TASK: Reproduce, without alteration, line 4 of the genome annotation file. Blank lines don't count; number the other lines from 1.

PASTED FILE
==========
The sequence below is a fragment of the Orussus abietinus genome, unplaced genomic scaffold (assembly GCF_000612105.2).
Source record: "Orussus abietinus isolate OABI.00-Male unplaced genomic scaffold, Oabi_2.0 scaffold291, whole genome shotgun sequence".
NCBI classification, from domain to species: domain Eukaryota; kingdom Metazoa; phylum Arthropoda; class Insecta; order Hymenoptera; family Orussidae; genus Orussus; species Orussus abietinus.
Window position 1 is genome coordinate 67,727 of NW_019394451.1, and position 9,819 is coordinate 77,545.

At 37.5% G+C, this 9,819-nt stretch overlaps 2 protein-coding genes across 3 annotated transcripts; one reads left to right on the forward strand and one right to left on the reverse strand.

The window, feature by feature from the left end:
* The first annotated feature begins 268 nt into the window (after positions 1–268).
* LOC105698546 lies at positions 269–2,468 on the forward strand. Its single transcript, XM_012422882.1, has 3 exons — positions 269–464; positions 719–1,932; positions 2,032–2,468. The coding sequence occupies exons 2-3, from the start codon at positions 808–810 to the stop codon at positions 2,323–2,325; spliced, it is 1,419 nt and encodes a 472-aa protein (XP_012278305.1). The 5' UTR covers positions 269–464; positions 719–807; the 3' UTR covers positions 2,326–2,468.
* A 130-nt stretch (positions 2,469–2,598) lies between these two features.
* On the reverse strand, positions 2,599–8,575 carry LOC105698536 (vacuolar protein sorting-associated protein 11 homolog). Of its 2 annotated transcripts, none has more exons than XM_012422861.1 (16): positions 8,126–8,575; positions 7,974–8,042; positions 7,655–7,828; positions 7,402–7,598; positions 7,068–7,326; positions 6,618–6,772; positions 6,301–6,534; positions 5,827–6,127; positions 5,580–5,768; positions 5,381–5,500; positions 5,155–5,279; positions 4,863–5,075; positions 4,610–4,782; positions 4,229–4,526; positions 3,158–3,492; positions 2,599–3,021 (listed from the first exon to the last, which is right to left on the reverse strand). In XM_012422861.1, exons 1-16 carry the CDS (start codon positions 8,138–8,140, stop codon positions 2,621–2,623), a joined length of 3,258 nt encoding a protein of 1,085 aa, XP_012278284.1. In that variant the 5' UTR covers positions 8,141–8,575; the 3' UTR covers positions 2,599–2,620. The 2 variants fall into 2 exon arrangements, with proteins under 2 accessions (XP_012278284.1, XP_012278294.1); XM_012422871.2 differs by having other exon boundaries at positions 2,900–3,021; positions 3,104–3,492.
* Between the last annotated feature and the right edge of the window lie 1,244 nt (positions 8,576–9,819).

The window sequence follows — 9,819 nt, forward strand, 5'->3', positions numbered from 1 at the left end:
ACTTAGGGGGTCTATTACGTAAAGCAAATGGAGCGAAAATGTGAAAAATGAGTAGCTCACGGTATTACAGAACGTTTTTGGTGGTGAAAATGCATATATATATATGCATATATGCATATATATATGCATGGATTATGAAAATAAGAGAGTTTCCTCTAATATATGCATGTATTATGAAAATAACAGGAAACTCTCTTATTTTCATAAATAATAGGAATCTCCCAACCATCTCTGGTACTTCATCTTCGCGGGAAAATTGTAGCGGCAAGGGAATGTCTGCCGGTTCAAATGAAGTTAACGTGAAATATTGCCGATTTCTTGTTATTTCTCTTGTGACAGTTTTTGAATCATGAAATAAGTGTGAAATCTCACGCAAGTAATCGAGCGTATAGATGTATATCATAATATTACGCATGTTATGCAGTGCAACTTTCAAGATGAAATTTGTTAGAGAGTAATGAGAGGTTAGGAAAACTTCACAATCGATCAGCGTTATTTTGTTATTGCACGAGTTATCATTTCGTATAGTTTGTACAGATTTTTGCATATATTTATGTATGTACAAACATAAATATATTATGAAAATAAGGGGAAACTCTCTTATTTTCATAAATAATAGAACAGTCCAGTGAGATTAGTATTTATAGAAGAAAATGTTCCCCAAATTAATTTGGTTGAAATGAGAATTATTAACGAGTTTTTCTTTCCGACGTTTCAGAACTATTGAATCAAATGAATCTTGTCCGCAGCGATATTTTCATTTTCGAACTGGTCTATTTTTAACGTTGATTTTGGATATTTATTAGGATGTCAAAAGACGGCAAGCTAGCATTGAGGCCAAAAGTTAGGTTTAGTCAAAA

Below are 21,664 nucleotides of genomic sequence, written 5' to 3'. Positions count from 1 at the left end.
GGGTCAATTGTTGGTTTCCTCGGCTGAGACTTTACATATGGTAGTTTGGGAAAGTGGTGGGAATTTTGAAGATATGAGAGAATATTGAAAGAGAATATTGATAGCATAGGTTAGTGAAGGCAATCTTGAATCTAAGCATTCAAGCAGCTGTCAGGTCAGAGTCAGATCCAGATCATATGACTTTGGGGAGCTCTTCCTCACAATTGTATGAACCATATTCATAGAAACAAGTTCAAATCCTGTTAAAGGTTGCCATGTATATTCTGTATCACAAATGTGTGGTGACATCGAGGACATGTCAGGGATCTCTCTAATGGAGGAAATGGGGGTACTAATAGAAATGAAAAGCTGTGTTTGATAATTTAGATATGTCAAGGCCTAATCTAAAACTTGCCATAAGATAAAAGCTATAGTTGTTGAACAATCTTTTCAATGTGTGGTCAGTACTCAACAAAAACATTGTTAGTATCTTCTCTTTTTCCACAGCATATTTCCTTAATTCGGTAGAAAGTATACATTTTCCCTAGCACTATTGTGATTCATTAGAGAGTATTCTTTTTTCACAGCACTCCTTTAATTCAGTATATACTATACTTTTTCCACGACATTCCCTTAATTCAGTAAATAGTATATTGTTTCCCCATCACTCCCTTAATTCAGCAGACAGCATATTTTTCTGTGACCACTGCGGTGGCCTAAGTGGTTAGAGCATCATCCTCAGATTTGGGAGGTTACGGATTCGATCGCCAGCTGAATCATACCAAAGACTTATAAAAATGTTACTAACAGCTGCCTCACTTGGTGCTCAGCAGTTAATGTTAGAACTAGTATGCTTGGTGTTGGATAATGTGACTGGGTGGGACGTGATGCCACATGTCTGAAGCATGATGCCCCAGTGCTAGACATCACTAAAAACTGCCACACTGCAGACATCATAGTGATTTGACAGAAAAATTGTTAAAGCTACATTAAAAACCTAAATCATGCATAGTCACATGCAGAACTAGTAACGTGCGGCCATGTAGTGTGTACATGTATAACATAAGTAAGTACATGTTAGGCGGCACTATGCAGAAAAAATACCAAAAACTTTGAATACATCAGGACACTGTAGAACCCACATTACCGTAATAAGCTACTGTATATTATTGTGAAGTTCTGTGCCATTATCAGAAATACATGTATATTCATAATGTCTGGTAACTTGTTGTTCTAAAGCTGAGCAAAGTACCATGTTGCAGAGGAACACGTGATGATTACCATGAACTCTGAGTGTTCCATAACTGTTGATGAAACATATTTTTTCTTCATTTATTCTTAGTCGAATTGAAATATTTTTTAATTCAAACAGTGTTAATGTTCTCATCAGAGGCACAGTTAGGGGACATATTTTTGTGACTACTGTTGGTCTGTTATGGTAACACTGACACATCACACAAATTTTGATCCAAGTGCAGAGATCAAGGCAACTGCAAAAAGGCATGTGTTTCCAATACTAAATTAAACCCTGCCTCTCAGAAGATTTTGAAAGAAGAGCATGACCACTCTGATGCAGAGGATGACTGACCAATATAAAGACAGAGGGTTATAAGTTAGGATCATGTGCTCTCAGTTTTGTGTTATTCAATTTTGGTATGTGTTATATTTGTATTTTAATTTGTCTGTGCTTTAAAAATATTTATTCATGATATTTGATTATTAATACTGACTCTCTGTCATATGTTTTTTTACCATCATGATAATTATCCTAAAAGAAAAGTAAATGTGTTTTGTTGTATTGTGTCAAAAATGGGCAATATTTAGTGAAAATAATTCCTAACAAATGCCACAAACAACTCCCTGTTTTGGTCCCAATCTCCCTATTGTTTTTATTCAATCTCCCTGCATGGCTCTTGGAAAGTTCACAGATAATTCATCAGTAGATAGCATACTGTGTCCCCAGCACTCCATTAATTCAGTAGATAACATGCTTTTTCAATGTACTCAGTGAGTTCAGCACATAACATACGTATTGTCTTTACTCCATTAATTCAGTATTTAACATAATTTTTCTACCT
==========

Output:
Window position 1 is genome coordinate 67,727 of NW_019394451.1, and position 9,819 is coordinate 77,545.